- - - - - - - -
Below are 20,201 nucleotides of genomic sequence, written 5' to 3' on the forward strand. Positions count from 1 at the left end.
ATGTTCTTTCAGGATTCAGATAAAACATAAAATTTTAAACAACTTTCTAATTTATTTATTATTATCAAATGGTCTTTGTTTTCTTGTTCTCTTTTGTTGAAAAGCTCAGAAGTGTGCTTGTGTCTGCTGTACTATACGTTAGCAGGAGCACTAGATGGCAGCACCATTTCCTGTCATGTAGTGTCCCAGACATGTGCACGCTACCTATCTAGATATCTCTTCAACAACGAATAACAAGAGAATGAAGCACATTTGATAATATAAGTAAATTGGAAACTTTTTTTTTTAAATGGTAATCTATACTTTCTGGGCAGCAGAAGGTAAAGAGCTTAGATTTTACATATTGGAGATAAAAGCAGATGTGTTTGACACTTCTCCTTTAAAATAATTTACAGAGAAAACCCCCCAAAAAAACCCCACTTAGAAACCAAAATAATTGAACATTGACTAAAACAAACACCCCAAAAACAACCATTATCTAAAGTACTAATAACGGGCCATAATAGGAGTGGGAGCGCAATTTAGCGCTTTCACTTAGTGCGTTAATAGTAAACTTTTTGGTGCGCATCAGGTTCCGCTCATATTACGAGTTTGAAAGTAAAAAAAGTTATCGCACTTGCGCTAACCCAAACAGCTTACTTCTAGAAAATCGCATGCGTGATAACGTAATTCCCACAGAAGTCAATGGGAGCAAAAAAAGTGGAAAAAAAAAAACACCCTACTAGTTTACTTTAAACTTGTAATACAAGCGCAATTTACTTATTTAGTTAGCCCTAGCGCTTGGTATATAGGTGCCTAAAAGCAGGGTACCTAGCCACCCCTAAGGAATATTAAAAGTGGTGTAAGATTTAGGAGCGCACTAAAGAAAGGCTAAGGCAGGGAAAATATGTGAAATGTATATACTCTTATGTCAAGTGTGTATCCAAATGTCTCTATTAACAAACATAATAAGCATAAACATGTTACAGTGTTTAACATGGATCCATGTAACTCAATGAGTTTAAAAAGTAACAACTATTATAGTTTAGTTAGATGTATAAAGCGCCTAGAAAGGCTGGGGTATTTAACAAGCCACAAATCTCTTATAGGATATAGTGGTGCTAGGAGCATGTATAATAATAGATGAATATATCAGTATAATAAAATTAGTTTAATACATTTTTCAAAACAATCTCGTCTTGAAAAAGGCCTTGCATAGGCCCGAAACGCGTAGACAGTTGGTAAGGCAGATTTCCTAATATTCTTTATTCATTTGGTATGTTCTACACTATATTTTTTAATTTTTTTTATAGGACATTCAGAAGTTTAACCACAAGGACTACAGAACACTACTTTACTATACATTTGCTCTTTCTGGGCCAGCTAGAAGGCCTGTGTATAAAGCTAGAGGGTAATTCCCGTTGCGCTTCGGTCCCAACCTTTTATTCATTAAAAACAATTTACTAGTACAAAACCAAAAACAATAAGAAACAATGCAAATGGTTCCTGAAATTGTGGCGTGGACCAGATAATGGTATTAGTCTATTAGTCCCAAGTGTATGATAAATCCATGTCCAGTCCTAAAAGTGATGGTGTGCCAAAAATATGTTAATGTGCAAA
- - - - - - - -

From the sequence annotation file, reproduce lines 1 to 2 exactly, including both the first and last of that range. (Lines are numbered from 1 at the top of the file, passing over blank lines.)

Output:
Below are 20,201 nucleotides of genomic sequence, written 5' to 3' on the forward strand. Positions count from 1 at the left end.
ATGTTCTTTCAGGATTCAGATAAAACATAAAATTTTAAACAACTTTCTAATTTATTTATTATTATCAAATGGTCTTTGTTTTCTTGTTCTCTTTTGTTGAAAAGCTCAGAAGTGTGCTTGTGTCTGCTGTACTATACGTTAGCAGGAGCACTAGATGGCAGCACCATTTCCTGTCATGTAGTGTCCCAGACATGTGCACGCTACCTATCTAGATATCTCTTCAACAACGAATAACAAGAGAATGAAGCACATTTGATAATATAAGTAAATTGGAAACTTTTTTTTTTAAATGGTAATCTATACTTTCTGGGCAGCAGAAGGTAAAGAGCTTAGATTTTACATATTGGAGATAAAAGCAGATGTGTTTGACACTTCTCCTTTAAAATAATTTACAGAGAAAACCCCCCAAAAAAACCCCACTTAGAAACCAAAATAATTGAACATTGACTAAAACAAACACCCCAAAAACAACCATTATCTAAAGTACTAATAACGGGCCATAATAGGAGTGGGAGCGCAATTTAGCGCTTTCACTTAGTGCGTTAATAGTAAACTTTTTGGTGCGCATCAGGTTCCGCTCATATTACGAGTTTGAAAGTAAAAAAAGTTATCGCACTTGCGCTAACCCAAACAGCTTACTTCTAGAAAATCGCATGCGTGATAACGTAATTCCCACAGAAGTCAATGGGAGCAAAAAAAGTGGAAAAAAAAAAACACCCTACTAGTTTACTTTAAACTTGTAATACAAGCGCAATTTACTTATTTAGTTAGCCCTAGCGCTTGGTATATAGGTGCCTAAAAGCAGGGTACCTAGCCACCCCTAAGGAATATTAAAAGTGGTGTAAGATTTAGGAGCGCACTAAAGAAAGGCTAAGGCAGGGAAAATATGTGAAATGTATATACTCTTATGTCAAGTGTGTATCCAAATGTCTCTATTAACAAACATAATAAGCATAAACATGTTACAGTGTTTAACATGGATCCATGTAACTCAATGAGTTTAAAAAGTAACAACTATTATAGTTTAGTTAGATGTATAAAGCGCCTAGAAAGGCTGGGGTATTTAACAAGCCACAAATCTCTTATAGGATATAGTGGTGCTAGGAGCATGTATAATAATAGATGAATATATCAGTATAATAAAATTAGTTTAATACATTTTTCAAAACAATCTCGTCTTGAAAAAGGCCTTGCATAGGCCCGAAACGCGTAGACAGTTGGTAAGGCAGATTTCCTAATATTCTTTATTCATTTGGTATGTTCTACACTATATTTTTTAATTTTTTTTATAGGACATTCAGAAGTTTAACCACAAGGACTACAGAACACTACTTTACTATACATTTGCTCTTTCTGGGCCAGCTAGAAGGCCTGTGTATAAAGCTAGAGGGTAATTCCCGTTGCGCTTCGGTCCCAACCTTTTATTCATTAAAAACAATTTACTAGTACAAAACCAAAAACAATAAGAAACAATGCAAATGGTTCCTGAAATTGTGGCGTGGACCAGATAATGGTATTAGTCTATTAGTCCCAAGTGTATGATAAATCCATGTCCAGTCCTAAAAGTGATGGTGTGCCAAAAATATGTTAATGTGCAAA